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HomeBusinessStadium workers file human rights complaints over exclusion from inclusivity training

Stadium workers file human rights complaints over exclusion from inclusivity training

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Bob Mackin

Three B.C. Place Stadium workers excluded from workplace inclusivity training sessions have accused the public-owned stadium’s management of discrimination. 

Heavy duty mechanic Salim Kesani, who has worked at the stadium since 2004, complained to the B.C. Human Rights Tribunal (HRT) in 2020 after being told he was left out for negative comments about management. Technician Bill Bains and ex-mechanic Shane Hussein also filed complaints over the exclusion.

B.C. Place’s retractable roof (Mackin)

“This is a very toxic environment. It’s so toxic, it’s almost nuclear,” Kesani said.

The jobs of all three were reclassified when management merged two departments, a bureaucratic move that the three men say deprived them of pay raises between $2 and $5 per hour.

No hearing date has been set. Bains, Hussein and Kesani say the B.C. Pavilion Corp. (PavCo)-retained lawyer from the labour relations firm Harris and Co. has slowed down their cases. 

Kesani complained to Premier John Horgan and Labour Minister Harry Bains on May 2, but said he received no response. The ministry communications office said Bains had no comment on the letter, because “human rights issues are handled by the independent Human Rights Tribunal.”

Kesani said working conditions have deteriorated since 2010 when the stadium hosted Winter Olympics ceremonies and temporarily closed for a major renovation and roof replacement.

“If it’s not racism, it must be some other kind of discrimination,” Kesani said. “Maybe they don’t like your face, or maybe they don’t like the way you look. But there is a degree of discrimination, in one way or the other.”

In a January 2022 affidavit about Kesani, B.C. Place human resources and labour relations director Wayne Smith said training held in October and November 2019 for approximately 450 employees covered respect, bullying, harassment, diversity, inclusion and unconscious bias. According to Smith, colour or race had nothing to do with deeming four workers unwelcome.

“The decision not to invite the complainant and the other three employees was due to their demonstrated negativity towards B.C. Place management and their behaviour in previous group meetings,” said Smith’s affidavit.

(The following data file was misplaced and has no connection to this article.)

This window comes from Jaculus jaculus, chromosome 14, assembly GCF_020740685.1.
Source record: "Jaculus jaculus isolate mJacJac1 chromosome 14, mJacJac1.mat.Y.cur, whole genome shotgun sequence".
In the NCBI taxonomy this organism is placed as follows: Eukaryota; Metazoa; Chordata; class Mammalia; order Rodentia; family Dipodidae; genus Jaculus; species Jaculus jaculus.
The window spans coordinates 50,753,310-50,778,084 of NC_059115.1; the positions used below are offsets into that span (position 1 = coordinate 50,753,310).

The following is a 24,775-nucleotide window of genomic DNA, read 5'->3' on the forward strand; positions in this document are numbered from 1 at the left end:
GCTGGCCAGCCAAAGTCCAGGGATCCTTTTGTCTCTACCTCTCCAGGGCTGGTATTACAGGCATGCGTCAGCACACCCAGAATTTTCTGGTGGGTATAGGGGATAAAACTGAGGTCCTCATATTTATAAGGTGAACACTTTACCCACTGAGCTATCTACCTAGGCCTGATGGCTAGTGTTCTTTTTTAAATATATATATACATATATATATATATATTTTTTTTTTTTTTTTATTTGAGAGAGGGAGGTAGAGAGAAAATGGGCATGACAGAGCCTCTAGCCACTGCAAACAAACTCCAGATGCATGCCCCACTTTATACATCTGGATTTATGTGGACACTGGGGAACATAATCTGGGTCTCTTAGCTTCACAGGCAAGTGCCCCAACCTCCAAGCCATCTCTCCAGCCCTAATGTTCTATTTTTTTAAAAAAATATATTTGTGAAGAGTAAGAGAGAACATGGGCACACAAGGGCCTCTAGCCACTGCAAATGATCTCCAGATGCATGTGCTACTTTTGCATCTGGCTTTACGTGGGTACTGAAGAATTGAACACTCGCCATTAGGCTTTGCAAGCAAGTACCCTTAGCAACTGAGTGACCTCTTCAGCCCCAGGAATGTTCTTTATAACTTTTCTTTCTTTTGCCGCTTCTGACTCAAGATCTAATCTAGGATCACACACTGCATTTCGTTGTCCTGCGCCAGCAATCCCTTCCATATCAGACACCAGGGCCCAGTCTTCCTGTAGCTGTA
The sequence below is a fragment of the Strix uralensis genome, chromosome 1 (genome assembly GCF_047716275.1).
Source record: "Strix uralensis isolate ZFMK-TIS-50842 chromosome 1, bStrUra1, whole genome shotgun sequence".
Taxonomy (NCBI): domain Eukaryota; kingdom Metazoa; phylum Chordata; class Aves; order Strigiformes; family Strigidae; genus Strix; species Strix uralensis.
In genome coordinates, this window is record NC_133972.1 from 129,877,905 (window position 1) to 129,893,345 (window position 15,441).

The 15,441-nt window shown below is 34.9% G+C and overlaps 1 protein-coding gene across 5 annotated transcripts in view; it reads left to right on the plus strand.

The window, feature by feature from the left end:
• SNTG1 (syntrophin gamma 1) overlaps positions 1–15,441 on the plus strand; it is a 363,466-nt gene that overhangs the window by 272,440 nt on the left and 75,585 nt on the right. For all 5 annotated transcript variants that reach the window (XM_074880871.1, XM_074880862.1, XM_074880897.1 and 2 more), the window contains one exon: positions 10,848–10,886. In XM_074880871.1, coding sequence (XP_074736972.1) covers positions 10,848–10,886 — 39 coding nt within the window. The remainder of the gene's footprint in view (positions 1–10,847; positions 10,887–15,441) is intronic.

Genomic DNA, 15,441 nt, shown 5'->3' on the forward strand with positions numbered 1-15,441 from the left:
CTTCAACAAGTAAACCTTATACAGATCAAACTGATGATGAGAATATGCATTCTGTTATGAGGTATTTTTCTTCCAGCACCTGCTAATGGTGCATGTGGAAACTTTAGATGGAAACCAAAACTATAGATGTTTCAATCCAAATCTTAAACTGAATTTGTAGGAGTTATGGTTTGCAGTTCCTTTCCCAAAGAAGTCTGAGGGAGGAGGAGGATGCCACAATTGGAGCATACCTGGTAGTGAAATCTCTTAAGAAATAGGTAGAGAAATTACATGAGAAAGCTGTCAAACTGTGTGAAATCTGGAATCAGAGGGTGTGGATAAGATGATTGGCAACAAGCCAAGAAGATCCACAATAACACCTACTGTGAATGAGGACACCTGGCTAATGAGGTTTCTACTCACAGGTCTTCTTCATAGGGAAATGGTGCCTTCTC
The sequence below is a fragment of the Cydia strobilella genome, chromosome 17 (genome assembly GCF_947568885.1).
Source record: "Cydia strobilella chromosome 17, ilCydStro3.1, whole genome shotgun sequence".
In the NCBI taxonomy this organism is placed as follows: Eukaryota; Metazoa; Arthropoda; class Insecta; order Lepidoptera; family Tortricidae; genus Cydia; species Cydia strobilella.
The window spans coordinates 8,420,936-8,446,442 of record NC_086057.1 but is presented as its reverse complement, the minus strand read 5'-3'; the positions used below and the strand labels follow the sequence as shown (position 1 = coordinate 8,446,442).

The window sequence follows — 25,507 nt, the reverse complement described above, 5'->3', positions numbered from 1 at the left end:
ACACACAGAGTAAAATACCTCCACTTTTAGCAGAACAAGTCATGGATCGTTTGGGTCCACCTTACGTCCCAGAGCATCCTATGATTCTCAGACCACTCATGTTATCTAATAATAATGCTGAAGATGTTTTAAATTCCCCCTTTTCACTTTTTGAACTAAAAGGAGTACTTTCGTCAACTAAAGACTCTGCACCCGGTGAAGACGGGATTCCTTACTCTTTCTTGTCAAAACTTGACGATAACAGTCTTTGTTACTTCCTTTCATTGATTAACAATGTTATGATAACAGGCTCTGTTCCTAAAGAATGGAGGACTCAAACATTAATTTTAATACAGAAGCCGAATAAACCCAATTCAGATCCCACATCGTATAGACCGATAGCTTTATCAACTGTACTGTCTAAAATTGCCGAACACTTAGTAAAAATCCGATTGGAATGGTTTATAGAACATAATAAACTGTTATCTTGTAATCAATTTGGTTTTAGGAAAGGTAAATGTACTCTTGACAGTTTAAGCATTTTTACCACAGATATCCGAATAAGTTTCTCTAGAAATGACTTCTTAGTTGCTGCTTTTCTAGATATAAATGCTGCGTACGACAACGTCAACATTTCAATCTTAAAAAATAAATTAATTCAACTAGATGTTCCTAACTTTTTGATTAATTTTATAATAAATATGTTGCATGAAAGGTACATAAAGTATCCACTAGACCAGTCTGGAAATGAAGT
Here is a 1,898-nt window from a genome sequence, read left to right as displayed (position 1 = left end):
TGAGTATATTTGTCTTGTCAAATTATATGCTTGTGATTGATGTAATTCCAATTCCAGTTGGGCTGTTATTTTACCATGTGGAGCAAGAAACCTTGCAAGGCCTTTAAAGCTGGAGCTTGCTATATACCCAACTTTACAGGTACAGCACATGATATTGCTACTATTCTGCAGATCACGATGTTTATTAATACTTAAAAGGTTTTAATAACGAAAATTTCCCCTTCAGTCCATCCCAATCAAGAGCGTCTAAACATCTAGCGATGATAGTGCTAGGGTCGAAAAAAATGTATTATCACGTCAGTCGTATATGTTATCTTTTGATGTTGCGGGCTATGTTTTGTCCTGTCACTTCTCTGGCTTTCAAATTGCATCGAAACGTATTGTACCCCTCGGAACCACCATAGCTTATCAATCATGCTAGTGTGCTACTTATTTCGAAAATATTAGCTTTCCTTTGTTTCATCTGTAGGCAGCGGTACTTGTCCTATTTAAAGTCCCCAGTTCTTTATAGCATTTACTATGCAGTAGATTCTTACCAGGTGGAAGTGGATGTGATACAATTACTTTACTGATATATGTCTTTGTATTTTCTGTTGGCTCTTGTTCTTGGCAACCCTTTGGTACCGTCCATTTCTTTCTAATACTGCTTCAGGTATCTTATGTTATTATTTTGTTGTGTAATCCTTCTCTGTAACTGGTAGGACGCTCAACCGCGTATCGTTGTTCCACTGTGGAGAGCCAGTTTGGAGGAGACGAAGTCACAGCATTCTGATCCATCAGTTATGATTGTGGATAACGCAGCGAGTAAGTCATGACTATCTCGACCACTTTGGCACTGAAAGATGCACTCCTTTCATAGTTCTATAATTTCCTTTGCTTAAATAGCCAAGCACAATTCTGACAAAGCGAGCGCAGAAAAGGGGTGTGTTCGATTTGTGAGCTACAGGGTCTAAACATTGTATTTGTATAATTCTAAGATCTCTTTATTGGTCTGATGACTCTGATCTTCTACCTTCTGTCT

The affidavit said Smith provided Kesani a copy of the materials used in the training session at a meeting in November 2019. It also made a reference to Kesani apologizing at that meeting to Nick Montpetit, the senior facility operations manager, for calling him a liar at a focus group. But no other incidents were mentioned. In Kesani’s response, he maintains that employees were encouraged to speak freely at the specific meeting about an employee engagement survey. 

Inside B.C. Place Stadium (Mackin)

Smith’s affidavit also claimed two of the four excluded workers are Caucasian. 

However, Bains, Hussein and Kesani are South Asian. 

Bains, a B.C. Place worker since 1984, said in his complaint that the exclusion from inclusivity training made him feel unworthy of learning, development, support and safety. He also had complained about someone using his name in workplace graffiti in order to insult him.

On the pay issue, electricians, plumbers and HVAC employees were reclassified from trades to technicians in late November 2019 when maintenance and engineering and facility operations divisions were merged. The stadium and B.C. General Employees’ Union (BCGEU) agreed on five new classifications and wage rates.

“The objective was to build one skilled team with facility operations to work on the preventative maintenance program, including complex and proprietary systems,” said the Smith affidavit. “This team is comprised of the [full-time] conversion specialists and tradespeople. Conversion specialists need to be trained on preventative maintenance, and the tradespeople are responsible for that training.”

Conversion specialists work to change the stadium setup between soccer, football, concert and trade show modes. 

BCGEU spokesperson Erin Sikora said the union would not comment without worker consent. After Selani consented, Sikora said the union could not comment because it was not representing him at the HRT. PavCo CEO Ken Cretney did not respond for comment.

Bains did not seek union help with his human rights complaint, because the BCGEU was involved in the reclassification deal with management. He disputes Smith’s allegations of insubordination and disrespect and has filed multiple grievances over his treatment. 

“They were trying to force me out,” Bains said. 

Hussein worked 15 years at B.C. Place and said he was fired after missing work to care for his ill wife and daughter in January and to work at his other job on SkyTrain. His dispute has gone to arbitration. 

BCGEU workers at the stadium rejected a new contract offer last fall, but reached a new deal in February after mediation. It includes pay increases retroactive to 2020.

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